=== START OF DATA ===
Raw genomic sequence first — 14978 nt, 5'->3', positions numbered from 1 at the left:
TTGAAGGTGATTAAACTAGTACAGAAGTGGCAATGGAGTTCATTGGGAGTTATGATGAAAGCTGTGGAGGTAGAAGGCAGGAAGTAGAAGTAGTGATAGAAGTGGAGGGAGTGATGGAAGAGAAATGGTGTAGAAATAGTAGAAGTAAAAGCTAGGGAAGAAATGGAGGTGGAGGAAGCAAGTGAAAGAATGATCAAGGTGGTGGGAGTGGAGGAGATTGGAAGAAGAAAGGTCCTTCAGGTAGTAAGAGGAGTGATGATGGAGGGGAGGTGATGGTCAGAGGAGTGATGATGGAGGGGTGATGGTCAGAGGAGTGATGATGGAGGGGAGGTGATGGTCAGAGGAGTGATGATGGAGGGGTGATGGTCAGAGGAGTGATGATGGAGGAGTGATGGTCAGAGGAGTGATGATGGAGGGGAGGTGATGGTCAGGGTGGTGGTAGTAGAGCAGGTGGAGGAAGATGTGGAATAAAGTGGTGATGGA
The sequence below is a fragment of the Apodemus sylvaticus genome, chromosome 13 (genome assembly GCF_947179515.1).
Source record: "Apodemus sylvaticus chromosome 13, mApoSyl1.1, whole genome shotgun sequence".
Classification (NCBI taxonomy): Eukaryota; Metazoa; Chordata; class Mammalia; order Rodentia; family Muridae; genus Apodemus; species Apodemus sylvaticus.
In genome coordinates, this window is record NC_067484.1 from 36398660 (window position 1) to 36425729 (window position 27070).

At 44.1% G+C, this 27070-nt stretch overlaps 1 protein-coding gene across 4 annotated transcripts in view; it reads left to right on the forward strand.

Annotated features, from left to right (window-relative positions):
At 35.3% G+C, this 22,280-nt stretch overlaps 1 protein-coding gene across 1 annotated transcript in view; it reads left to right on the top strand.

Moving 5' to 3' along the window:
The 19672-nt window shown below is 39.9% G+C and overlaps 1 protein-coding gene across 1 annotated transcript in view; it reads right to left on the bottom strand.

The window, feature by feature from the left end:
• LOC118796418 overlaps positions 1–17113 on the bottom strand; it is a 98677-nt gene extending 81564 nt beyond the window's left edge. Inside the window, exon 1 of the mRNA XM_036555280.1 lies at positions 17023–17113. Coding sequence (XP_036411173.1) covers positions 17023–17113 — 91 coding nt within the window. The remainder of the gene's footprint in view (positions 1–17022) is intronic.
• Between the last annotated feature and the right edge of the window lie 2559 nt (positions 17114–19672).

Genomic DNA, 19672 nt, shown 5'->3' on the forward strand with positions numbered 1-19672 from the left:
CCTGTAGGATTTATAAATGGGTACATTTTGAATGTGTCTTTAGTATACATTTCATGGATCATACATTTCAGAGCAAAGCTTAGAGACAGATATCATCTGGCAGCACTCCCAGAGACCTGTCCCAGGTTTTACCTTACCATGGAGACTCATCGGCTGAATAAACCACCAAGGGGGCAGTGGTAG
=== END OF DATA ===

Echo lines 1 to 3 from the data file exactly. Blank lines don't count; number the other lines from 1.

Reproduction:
Raw genomic sequence first — 14978 nt, 5'->3', positions numbered from 1 at the left:
TTGAAGGTGATTAAACTAGTACAGAAGTGGCAATGGAGTTCATTGGGAGTTATGATGAAAGCTGTGGAGGTAGAAGGCAGGAAGTAGAAGTAGTGATAGAAGTGGAGGGAGTGATGGAAGAGAAATGGTGTAGAAATAGTAGAAGTAAAAGCTAGGGAAGAAATGGAGGTGGAGGAAGCAAGTGAAAGAATGATCAAGGTGGTGGGAGTGGAGGAGATTGGAAGAAGAAAGGTCCTTCAGGTAGTAAGAGGAGTGATGATGGAGGGGAGGTGATGGTCAGAGGAGTGATGATGGAGGGGTGATGGTCAGAGGAGTGATGATGGAGGGGAGGTGATGGTCAGAGGAGTGATGATGGAGGGGTGATGGTCAGAGGAGTGATGATGGAGGAGTGATGGTCAGAGGAGTGATGATGGAGGGGAGGTGATGGTCAGGGTGGTGGTAGTAGAGCAGGTGGAGGAAGATGTGGAATAAAGTGGTGATGGA
The sequence below is a fragment of the Apodemus sylvaticus genome, chromosome 13 (genome assembly GCF_947179515.1).